Valeriu Nicolae

The following quotes are real. The author is the middle manager in charge of the Roma Unit of the European Commission. The Unit is part of the Directorate General (DG) Justice.

“The aim of this event [3rd -Roma Summit] is not to consult civil society but rather to provide the opportunity to renew the political commitments and ensure that the implementation of the EU Framework is moving forward where it makes a difference, at local level.”

Price tag for these colossally important renewals, moving forward, making differences, ensuring committed opportunities: a meager 500 000 to 1 000 000 EUR of public money.

The joy and happiness in the hearts of the millions of Roma who will be “moved forward” at the “local level”: priceless.

Hail to the Commission for making it crystal clear that the Summit has one concrete objective:  NOT to consult civil society.

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To πιο παλιό βιβλιοπωλείο στον κόσμο


—της Ελένης Κεχαγιόγλου—

Βρίσκεται στη Λισαβόνα, ονομάζεται «Bertrand Livraria» και άνοιξε τις πόρτες του για το κοινό πριν από 281 χρόνια, το 1732. Έγινε εστία των γραμμάτων και των τεχνών στη Λισαβόνα, την πρωτεύουσα μιας χώρας-ναυτικής δύναμης που ευημερούσε, και έτσι λειτούργησε έως την 1η Νοεμβρίου 1755 (ημέρα των Αγίων Πάντων για τους καθολικούς), οπότε καταστράφηκε ολοσχερώς ύστερα από τον καταστροφικό σεισμό των 9 ρίχτερ που έπληξε τη Λισαβόνα. Το  τρομερό εκείνο φυσικό γεγονός είχε τεράστιο ψυχολογικό αντίκτυπο σε όλη την Ευρώπη (το περιγράφει μάλιστα και ο Βολταίρος στον Καντίντ), προβλημάτισε τον Καντ και άλλους φιλοσόφους, επέδρασε γενικότερα στον πνευματικό κόσμο της εποχής, με αποτέλεσμα να γίνει ορόσημο για τη διάδοση του ορθολογισμού και του Διαφωτισμού, καθώς συνέβαλε στην αλλαγή της δυτικής σκέψης. Στη Λισαβόνα, η ανοικοδόμηση της πόλης λειτούργησε ως ιστορική ευκαιρία προκειμένου να απαλλαγεί η Πορτογαλία —που έως τότε ήταν φανατικά προσκολλημένη στον καθολικισμό— από τις μεσαιωνικές…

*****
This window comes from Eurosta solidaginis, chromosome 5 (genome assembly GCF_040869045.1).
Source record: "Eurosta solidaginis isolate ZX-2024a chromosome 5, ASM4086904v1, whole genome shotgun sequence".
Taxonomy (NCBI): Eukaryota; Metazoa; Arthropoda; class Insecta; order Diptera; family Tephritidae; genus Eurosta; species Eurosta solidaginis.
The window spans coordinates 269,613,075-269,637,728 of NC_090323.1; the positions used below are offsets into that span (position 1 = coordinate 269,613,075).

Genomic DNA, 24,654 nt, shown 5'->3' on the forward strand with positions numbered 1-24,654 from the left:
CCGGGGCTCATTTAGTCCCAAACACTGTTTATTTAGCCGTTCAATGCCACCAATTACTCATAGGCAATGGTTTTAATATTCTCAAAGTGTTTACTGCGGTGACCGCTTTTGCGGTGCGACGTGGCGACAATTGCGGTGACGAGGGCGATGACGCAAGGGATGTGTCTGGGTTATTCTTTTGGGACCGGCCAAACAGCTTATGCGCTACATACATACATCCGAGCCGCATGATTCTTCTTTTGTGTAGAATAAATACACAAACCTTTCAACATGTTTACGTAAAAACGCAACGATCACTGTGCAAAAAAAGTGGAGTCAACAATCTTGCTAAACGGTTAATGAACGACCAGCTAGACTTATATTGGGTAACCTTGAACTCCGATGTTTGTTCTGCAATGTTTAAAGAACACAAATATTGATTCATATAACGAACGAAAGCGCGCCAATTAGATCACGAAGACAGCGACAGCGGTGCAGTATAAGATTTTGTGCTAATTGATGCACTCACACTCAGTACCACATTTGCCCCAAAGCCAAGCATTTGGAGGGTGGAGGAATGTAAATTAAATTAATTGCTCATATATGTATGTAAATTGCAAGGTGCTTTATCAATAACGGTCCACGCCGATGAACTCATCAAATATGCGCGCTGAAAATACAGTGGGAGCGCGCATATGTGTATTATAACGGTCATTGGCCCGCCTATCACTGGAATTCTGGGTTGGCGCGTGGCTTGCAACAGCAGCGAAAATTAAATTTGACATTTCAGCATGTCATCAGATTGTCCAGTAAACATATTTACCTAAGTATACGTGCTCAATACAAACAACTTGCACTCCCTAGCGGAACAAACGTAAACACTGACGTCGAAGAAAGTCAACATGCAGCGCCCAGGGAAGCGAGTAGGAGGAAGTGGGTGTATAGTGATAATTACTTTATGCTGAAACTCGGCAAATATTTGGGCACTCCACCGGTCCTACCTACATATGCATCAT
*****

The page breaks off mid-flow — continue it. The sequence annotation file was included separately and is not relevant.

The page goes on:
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March 7, 2014 · 5:40 pm

A Tenderhearted Kid Goes Vegan…and a lesson on the architecture of the mind.

Homeless Jesus - Tales of a Tenderhearted Kid

In summer of 2010 I read Diet for A New America by John Robbins. John is Baskin-Robbins c0-founder Irv Robbins only son. He grew up eating a lot of ice cream, sometimes with every meal. As he got older, he started to notice his father’s and uncle’s health deteriorate and wondered if that had anything to do with their dairy heavy diet and largley sedentary lifestyle. The more he learned about food and nutrition the more his suspicions were confirmed. He could have been the legitimate heir of an ice cream empire, rich and successful. Instead, he abandoned all that to become vegan, move to Canada with his wife and start a garden. Needless to say, Robbins advocates a plant-based diet for ethical, environmental and health reasons. He is a bestselling author, social activist, and humanitarian. He is the recipient of the Rachel Carson Award, the Albert Schweitzer Humanitarian Award…